SkuDetailsParams skuDetailsParams = SkuDetailsParams.newBuilder()
            .setSkusList(skuList).setType(itemType).build();
    mBillingClient.querySkuDetailsAsync(skuDetailsParams,
            new SkuDetailsResponseListener() {
                @Override
                public void onSkuDetailsResponse(int responseCode,
                        List<SkuDetails> skuDetailsList) {
                    listener.onSkuDetailsResponse(responseCode, skuDetailsList);
                }
            });
}

Now let's show this data in the UI. Most of this is ready in the AcquireFragment.

We already pre-defined handleManagerAndUiReady method inside AcquireFragment which will be called once the fragment is shown and BillingManager is accessible. So to get in-app SKU details, just extend this method with the query:

    private void handleManagerAndUiReady() {
        // Start querying for SKUs
        List<String> inAppSkus = mBillingProvider.getBillingManager()
                .getSkus(SkuType.INAPP);
        mBillingProvider.getBillingManager().querySkuDetailsAsync(SkuType.INAPP,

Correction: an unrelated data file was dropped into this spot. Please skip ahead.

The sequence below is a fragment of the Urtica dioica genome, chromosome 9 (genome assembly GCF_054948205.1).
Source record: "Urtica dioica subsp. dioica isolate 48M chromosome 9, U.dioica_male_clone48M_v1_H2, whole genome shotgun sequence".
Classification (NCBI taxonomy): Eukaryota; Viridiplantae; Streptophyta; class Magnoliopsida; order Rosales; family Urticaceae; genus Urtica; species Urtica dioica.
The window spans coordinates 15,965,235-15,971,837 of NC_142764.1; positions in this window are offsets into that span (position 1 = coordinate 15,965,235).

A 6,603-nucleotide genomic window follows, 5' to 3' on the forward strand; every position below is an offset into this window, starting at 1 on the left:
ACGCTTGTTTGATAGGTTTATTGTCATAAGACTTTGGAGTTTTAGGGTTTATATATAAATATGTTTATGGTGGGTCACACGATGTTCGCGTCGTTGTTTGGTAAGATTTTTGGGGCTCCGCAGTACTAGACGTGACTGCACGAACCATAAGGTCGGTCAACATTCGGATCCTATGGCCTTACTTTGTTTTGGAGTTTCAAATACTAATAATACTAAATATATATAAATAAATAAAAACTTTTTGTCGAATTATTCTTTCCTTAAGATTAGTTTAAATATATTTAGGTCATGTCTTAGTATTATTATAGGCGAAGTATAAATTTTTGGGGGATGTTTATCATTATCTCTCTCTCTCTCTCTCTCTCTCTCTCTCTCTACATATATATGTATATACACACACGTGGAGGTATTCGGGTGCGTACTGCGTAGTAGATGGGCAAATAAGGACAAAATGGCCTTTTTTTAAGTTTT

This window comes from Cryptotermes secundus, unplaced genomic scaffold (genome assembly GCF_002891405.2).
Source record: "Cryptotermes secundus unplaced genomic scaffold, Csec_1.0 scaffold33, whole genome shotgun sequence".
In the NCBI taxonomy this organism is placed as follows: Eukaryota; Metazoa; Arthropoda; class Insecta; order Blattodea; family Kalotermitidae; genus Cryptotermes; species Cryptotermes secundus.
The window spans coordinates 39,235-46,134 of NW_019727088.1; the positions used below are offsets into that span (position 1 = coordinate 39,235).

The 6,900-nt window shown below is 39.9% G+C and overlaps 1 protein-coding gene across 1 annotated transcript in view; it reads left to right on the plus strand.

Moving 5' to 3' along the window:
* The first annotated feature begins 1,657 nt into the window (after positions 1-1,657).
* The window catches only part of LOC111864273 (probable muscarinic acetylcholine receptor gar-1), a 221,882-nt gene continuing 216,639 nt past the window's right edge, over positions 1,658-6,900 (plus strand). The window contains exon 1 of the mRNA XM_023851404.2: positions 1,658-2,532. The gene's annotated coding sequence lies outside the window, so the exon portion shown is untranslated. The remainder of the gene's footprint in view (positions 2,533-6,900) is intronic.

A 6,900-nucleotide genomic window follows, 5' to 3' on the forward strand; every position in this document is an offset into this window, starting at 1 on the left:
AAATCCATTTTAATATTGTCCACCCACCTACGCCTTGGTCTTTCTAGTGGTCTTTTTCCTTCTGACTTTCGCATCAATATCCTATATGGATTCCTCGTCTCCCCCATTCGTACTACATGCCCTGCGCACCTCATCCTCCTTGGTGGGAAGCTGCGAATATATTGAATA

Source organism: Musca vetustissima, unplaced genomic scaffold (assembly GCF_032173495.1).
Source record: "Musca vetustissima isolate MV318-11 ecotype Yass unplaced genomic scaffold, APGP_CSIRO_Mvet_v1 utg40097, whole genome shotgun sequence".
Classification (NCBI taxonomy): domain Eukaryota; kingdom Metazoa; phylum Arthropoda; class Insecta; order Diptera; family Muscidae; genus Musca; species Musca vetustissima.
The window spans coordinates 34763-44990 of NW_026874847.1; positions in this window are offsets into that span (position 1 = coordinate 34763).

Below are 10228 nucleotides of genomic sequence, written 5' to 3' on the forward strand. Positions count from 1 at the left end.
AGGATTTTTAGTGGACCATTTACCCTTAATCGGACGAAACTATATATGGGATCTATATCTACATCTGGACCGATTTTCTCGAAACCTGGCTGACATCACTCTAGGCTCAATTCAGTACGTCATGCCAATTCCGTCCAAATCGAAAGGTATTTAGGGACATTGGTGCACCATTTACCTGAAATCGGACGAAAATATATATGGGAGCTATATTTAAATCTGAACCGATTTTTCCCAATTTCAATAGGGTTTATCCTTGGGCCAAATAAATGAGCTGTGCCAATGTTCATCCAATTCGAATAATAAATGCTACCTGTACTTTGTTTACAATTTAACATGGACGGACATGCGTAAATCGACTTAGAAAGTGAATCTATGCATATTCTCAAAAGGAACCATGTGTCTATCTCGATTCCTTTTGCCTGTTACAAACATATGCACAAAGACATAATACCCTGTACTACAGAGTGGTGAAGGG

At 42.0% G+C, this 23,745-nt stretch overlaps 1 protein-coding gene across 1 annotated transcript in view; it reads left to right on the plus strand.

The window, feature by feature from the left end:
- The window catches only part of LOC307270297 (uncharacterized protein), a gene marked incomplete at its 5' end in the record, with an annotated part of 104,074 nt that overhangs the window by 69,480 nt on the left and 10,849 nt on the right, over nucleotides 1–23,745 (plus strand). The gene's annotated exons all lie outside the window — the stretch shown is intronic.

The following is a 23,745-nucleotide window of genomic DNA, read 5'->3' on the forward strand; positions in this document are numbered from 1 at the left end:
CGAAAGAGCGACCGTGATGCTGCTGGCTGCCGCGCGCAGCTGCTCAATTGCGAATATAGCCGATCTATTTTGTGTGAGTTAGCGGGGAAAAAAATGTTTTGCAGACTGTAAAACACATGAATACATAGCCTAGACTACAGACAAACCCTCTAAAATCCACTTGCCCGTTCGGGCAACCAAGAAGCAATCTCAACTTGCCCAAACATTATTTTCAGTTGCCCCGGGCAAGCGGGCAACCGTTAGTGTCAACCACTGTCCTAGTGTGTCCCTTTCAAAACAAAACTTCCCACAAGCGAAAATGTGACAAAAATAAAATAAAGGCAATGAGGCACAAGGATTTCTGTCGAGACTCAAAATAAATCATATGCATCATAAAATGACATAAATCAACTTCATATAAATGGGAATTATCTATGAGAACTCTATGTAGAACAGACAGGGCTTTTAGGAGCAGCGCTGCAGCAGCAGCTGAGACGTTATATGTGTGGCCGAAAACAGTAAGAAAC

inAppSkus,
                new SkuDetailsResponseListener() {
                    @Override
                    public void onSkuDetailsResponse(int responseCode,
                            List<SkuDetails> skuDetailsList) {
                        if (responseCode == BillingResponse.OK
                                && skuDetailsList != null) {
                            for (SkuDetails details : skuDetailsList) {
                                Log.w(TAG, "Got a SKU: " + details);
                            }
                        }
                    }
                });
        
        // Show the UI
        displayAnErrorIfNeeded();
    }

Test it out

Launch the app. Once you click on the "Purchase" button, AcquireFragment will be shown and handleManagerAndUiReady() will execute your query. Logcat should output something like this:

SkuDetails: {"productId":"gas","type":"inapp","price":"$0.99","price_amount_micros":990000,"price_currency_code":"USD","title":"Gas (Play Billing Codelab)","description":"Buy gasoline to ride!"}
SkuDetails: {"productId":"premium","type":"inapp","price":"$1.49","price_amount_micros":1490000,"price_currency_code":"USD","title":"Upgrade your car (Play Billing Codelab)","description":"Buy a premium outfit for your car!"}

Display the SKUs